The speed of collections and For loops in C#

Some of the .NET training I’m doing started me wondering about speeds and things. So, I wrote some testing and turned up some interesting things…

First off, I tried comparing the speed of populating and reading from generic and normal collections. I found that Generics are much faster to populate as well as read from. I’d expected the latter (no type conversion needed), but not a better speed at population. I guess this is because the types can be checked at compile time. I tried this with both a value type (so there might be boxing/unboxing), and a reference type – each time the result was the same, non-generics took ten times as long as generics.

Populating a generic list is twice as fast if it has its capacity assigned. E.g.

List<SomeObj> myList = new List<SomeObj> ( 10000 );

Populating a non-generic list is actually slower if it has its capacity assigned. I have absolutely no idea why.

FOR Loops are slightly faster than FOREACH loops. However, the difference is piddling, so I’d actually recommend not worrying. Out of preference, I’ll use FOREACH, ‘cos it’s easier to read.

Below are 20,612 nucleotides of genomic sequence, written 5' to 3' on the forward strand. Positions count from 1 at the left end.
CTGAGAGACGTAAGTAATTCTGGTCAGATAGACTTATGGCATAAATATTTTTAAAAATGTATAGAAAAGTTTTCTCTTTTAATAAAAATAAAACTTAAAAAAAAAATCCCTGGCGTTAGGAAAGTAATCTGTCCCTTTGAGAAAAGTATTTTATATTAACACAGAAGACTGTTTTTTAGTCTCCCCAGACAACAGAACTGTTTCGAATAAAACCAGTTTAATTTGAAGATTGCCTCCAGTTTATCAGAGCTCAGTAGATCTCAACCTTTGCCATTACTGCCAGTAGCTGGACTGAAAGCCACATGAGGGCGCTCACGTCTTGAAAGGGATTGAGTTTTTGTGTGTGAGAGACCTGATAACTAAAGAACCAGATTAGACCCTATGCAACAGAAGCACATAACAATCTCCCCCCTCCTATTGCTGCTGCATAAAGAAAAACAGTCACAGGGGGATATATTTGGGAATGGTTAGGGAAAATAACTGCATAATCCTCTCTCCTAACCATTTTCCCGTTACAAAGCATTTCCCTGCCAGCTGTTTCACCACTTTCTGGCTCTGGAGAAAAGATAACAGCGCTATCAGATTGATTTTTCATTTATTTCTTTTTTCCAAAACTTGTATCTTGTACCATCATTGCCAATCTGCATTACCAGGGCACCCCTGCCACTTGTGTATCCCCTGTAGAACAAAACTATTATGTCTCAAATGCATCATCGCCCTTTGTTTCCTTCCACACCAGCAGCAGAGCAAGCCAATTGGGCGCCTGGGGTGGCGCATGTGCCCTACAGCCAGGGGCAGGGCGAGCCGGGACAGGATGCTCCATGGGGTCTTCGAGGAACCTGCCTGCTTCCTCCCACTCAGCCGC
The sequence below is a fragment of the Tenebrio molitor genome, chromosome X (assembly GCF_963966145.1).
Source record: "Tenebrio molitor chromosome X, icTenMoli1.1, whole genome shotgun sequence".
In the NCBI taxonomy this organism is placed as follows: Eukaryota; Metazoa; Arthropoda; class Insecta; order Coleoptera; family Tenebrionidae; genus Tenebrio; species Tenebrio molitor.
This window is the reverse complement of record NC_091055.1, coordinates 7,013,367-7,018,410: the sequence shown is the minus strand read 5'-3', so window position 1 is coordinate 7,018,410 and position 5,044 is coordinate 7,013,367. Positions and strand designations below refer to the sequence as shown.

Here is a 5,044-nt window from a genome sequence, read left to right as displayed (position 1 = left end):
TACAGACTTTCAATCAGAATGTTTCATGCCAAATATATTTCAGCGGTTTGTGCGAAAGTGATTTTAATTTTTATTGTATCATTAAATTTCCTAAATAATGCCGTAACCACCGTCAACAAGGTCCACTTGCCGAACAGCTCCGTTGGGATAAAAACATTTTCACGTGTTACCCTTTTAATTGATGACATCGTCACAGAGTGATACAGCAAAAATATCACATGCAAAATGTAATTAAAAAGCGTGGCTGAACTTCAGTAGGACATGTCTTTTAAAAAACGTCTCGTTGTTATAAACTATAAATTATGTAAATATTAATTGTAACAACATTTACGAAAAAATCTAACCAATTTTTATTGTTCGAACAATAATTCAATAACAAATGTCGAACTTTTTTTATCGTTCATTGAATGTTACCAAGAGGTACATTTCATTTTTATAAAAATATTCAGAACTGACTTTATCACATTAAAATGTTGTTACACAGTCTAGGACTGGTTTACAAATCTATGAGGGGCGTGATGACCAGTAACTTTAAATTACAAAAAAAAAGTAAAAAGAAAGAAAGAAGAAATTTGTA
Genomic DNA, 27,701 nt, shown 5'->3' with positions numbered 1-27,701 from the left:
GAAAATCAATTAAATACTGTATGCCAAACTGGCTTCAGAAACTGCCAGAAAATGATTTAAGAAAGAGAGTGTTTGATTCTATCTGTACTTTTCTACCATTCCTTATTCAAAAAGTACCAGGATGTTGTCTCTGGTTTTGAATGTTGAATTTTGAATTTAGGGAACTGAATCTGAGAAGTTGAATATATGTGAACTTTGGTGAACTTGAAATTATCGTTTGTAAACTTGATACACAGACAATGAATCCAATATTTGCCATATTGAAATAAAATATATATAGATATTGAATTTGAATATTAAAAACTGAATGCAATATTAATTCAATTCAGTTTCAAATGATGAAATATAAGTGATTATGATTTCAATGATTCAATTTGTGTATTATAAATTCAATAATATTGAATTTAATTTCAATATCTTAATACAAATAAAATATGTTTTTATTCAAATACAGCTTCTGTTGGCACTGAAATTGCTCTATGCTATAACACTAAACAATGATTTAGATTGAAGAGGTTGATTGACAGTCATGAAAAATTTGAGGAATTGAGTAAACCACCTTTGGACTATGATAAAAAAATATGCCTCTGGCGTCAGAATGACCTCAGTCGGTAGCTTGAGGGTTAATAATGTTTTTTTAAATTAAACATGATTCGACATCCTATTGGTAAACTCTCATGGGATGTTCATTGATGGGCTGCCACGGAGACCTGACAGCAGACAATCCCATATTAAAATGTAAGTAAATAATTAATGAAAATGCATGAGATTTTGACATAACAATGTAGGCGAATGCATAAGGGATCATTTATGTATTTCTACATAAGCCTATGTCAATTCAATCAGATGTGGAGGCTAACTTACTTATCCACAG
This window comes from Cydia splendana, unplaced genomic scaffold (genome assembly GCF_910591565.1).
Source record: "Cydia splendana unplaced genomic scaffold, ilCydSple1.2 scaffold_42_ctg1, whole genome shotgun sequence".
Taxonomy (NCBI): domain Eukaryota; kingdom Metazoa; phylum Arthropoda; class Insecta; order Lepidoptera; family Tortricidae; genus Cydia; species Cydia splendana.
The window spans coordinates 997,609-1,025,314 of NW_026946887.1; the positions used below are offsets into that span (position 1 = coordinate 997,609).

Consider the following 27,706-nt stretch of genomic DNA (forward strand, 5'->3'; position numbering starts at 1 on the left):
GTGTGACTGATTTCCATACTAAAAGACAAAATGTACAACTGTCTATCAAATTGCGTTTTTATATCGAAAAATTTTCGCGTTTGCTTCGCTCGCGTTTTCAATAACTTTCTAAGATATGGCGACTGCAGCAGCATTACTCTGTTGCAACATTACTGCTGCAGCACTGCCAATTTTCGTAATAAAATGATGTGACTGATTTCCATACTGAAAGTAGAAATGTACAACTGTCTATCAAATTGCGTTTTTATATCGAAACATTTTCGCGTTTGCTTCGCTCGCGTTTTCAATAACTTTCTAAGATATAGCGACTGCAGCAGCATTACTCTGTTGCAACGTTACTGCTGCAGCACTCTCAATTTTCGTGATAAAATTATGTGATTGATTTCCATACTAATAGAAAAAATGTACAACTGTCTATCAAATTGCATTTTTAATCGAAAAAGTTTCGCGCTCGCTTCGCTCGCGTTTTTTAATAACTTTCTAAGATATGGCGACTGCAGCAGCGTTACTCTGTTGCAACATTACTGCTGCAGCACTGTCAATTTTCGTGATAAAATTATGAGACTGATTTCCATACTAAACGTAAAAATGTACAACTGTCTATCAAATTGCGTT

Looking at converting types (well, an integer in most of my tests) I found that:

  • AS is slightly faster than a cast
  • (cast) is much faster than System.Convert

It’s worth noting that if a conversion fails, AS will just return NULL, whereas a cast returns an exception. Raising an exception is slower than testing for null. Therefore, AS has a definite speed advantage, and hence why you shouldn’t handle expected exceptions using, um, exceptions. Instead, test something and then deal with the exception case. For example, you something like TryParse. (Actually, I should give that a whirl, see how long it takes.)E.g.

int w = 12;
Object o = w;

//fastest conversion and error handling
int x = o as int;
if( x == null) { };

//Okay speed, very slow error handling
try {
int y = (int) o;
} catch ( InvalidCastExpection e ) {}

//Don’t do this
try {
int y = System.Convert.ToInt32(o);
} catch ( InvalidCastExpection e ) {}

I’ll get back to you all about the TryParse thing.

The speed of collections and For loops in C#

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